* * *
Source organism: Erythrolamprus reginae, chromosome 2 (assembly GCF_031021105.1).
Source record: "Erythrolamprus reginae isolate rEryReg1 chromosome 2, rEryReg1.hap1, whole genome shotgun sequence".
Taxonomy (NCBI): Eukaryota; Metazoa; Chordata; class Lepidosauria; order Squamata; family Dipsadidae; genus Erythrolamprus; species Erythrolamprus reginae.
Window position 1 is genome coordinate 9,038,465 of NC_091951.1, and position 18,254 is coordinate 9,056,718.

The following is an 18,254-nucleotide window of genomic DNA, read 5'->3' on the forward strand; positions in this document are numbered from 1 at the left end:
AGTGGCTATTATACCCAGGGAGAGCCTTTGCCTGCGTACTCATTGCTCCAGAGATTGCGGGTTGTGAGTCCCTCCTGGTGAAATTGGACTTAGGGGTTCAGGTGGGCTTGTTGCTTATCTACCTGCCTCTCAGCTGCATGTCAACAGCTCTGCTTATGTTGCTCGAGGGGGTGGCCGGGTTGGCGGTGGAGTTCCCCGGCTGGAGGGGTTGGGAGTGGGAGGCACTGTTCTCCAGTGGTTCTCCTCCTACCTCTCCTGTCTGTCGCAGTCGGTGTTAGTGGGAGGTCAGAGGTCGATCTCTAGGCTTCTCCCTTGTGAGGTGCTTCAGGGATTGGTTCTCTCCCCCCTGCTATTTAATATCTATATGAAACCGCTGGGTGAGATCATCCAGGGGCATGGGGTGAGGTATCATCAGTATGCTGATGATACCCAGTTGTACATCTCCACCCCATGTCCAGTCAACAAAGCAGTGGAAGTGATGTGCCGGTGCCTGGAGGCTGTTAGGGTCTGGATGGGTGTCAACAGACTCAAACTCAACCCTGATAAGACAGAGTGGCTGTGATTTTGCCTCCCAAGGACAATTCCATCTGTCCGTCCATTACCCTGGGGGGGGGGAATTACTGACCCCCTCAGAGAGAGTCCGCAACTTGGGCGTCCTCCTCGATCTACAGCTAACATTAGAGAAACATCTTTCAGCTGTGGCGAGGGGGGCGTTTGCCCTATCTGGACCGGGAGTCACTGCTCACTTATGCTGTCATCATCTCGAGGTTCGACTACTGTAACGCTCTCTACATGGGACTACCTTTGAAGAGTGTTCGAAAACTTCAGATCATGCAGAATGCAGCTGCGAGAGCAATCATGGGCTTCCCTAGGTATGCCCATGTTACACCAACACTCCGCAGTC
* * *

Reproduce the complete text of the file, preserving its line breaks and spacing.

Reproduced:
Source organism: Erythrolamprus reginae, chromosome 2 (assembly GCF_031021105.1).
Source record: "Erythrolamprus reginae isolate rEryReg1 chromosome 2, rEryReg1.hap1, whole genome shotgun sequence".
Taxonomy (NCBI): Eukaryota; Metazoa; Chordata; class Lepidosauria; order Squamata; family Dipsadidae; genus Erythrolamprus; species Erythrolamprus reginae.
Window position 1 is genome coordinate 9,038,465 of NC_091951.1, and position 18,254 is coordinate 9,056,718.

The following is an 18,254-nucleotide window of genomic DNA, read 5'->3' on the forward strand; positions in this document are numbered from 1 at the left end:
AGTGGCTATTATACCCAGGGAGAGCCTTTGCCTGCGTACTCATTGCTCCAGAGATTGCGGGTTGTGAGTCCCTCCTGGTGAAATTGGACTTAGGGGTTCAGGTGGGCTTGTTGCTTATCTACCTGCCTCTCAGCTGCATGTCAACAGCTCTGCTTATGTTGCTCGAGGGGGTGGCCGGGTTGGCGGTGGAGTTCCCCGGCTGGAGGGGTTGGGAGTGGGAGGCACTGTTCTCCAGTGGTTCTCCTCCTACCTCTCCTGTCTGTCGCAGTCGGTGTTAGTGGGAGGTCAGAGGTCGATCTCTAGGCTTCTCCCTTGTGAGGTGCTTCAGGGATTGGTTCTCTCCCCCCTGCTATTTAATATCTATATGAAACCGCTGGGTGAGATCATCCAGGGGCATGGGGTGAGGTATCATCAGTATGCTGATGATACCCAGTTGTACATCTCCACCCCATGTCCAGTCAACAAAGCAGTGGAAGTGATGTGCCGGTGCCTGGAGGCTGTTAGGGTCTGGATGGGTGTCAACAGACTCAAACTCAACCCTGATAAGACAGAGTGGCTGTGATTTTGCCTCCCAAGGACAATTCCATCTGTCCGTCCATTACCCTGGGGGGGGGGAATTACTGACCCCCTCAGAGAGAGTCCGCAACTTGGGCGTCCTCCTCGATCTACAGCTAACATTAGAGAAACATCTTTCAGCTGTGGCGAGGGGGGCGTTTGCCCTATCTGGACCGGGAGTCACTGCTCACTTATGCTGTCATCATCTCGAGGTTCGACTACTGTAACGCTCTCTACATGGGACTACCTTTGAAGAGTGTTCGAAAACTTCAGATCATGCAGAATGCAGCTGCGAGAGCAATCATGGGCTTCCCTAGGTATGCCCATGTTACACCAACACTCCGCAGTC